It encourages a community of helpers. It only requires a few people to have a lower threshold to help. Everyone else can just report them. And when someone else shows up with a blanket and a hot bowl of soup, they can just say a little birdy told them they needed the help.

User stories

WITH THE APP: You’re new to New York. You see a homeless person who is freezing their butt off while sleeping in front of a small store; you don’t know how to help; you don’t have time to help. What do you do?

You download this app, and you basically let other people know that there is someone who needs help. It takes a few seconds. If you want, you can even ask them if there’s anything they need and report that.

WITH THE MAP: You’re the type of person who likes to go above and beyond to help out. You also have extra clothes and blankets.

So it’s snowing one day. And you check out the Nestless map to see if there is anyone who needs help nearby. There is! You pick out a blanket and some dry socks in a paper bag, walk a few blocks and hand it to the homeless person who has been freezing their butt off.

Pillars of support

It’s interesting to look at this from a “pillars of support” model because we’re not trying to take down any organization. At it’s core, it’s trying to a) lower the threshold for people who want to help and b) make donations more efficient and timely.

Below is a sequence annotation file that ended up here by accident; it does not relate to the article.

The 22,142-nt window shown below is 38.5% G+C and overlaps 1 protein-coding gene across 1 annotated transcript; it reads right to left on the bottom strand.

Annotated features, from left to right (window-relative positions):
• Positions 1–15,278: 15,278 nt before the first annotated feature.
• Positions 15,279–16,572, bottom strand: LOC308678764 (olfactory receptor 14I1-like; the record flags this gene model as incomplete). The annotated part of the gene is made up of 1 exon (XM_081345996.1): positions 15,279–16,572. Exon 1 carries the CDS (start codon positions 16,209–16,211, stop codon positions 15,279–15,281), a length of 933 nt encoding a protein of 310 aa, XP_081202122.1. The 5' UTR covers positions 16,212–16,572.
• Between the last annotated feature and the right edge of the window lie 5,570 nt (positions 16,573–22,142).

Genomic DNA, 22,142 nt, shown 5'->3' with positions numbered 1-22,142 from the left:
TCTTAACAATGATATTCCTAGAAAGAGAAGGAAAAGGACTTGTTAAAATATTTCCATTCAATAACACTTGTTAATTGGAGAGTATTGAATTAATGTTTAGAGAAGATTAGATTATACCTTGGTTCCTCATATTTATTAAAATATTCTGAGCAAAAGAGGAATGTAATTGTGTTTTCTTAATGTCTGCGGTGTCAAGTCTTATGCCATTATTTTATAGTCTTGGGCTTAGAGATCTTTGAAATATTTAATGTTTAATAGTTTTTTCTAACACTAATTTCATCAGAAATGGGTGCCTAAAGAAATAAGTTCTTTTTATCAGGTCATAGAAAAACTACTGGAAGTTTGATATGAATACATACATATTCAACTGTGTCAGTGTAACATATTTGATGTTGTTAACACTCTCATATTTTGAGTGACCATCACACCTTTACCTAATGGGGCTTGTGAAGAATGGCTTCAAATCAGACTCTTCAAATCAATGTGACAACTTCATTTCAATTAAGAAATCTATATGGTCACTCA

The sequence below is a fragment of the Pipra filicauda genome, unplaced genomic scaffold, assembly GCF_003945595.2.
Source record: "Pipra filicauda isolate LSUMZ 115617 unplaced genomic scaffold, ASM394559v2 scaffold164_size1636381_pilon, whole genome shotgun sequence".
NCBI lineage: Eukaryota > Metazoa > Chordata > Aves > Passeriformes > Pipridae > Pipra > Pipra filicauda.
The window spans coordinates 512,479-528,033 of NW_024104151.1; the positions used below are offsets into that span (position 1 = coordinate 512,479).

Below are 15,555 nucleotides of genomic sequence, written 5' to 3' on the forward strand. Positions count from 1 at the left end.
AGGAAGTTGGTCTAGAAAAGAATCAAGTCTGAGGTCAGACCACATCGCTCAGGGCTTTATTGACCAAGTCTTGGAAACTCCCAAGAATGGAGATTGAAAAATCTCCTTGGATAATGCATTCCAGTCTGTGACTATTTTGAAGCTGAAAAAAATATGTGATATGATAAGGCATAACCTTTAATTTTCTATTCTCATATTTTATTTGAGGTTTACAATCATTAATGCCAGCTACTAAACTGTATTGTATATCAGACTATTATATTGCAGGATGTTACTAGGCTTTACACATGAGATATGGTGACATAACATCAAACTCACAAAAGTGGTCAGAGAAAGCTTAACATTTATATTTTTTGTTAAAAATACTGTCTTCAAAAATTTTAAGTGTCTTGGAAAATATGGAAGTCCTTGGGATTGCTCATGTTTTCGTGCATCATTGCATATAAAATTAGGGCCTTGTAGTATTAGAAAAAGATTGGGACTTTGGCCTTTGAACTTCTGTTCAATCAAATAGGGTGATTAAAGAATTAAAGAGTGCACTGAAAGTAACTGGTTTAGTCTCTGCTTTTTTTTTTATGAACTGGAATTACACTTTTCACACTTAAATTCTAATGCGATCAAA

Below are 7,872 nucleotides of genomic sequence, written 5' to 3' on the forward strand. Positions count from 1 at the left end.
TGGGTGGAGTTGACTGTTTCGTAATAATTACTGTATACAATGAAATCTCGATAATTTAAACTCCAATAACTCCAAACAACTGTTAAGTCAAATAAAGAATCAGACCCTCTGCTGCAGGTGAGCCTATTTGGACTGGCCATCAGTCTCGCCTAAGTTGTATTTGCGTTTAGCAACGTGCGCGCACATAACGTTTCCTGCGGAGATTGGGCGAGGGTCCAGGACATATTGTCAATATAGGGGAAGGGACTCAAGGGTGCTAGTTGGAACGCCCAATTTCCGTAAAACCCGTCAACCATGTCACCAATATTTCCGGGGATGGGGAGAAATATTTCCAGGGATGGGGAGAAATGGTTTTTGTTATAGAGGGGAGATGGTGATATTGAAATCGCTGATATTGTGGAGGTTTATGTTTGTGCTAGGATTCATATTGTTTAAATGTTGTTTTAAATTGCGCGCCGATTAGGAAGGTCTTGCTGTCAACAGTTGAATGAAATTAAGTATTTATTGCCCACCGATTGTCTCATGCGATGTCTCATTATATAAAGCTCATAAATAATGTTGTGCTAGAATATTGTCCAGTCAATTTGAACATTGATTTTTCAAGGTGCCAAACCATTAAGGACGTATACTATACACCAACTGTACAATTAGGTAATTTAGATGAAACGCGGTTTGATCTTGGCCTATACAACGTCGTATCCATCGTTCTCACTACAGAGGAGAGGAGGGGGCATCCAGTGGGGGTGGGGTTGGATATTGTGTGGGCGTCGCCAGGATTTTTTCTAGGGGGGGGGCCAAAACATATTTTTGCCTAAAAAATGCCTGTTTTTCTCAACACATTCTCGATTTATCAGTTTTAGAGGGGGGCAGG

But it’s interesting to remember: We rely on governments or non-profits to help the homeless. Individual efforts can be quite difficult, mostly because the lack of time, information and efficiency. This is falling victim to a monolithic model, where organizations and power structures determine our ability to help.

However, Nestless tries to win over the local people by saying: “Look, you can help right now, right here. The connection is immediate. The help can be immediate.”


Nestless would be an initial success of thousands of New Yorkers downloaded the app and, on rainy or snowy or cold days, there are a few hundred reports of people in need. From there, if even half of those requests can be filled by local neighbors, it would be such a lifesaver for so many homeless people having potentially the worst night of their lives.

Current Progress

I have a working app, although there are still some bugs. Also there are a few other features I want to incorporate, but I’ll have to think it through a bit more. Anyway, without further ado, here are some screenshot:

Home screen and the three secondary buttons — Weather & Stats, About and Resources.

Home screen and the successive pages to submit a report.

6 responses to “[Nestless] A mobile app to help homeless”

  1. Professor Kathleen Eagles

    How are you doing with this App? It looks amazing and I am curious of your progress.
    Many thanks,

  2. Processing Android with Ushahidi

    […] my project, Nestless, I used Processing Android to create a front-end interface to interact with Ushahidi. Now, there […]

  3. Kirstin

    Is this App live yet?- very interested in having something similar in the UK.

  4. steph

    Hey, you should try and get funding on Kickstarter or gofundme if you haven’t already. Amazing idea and wonderful project. You are awesome!

  5. steph

    (What’s the update on this now?)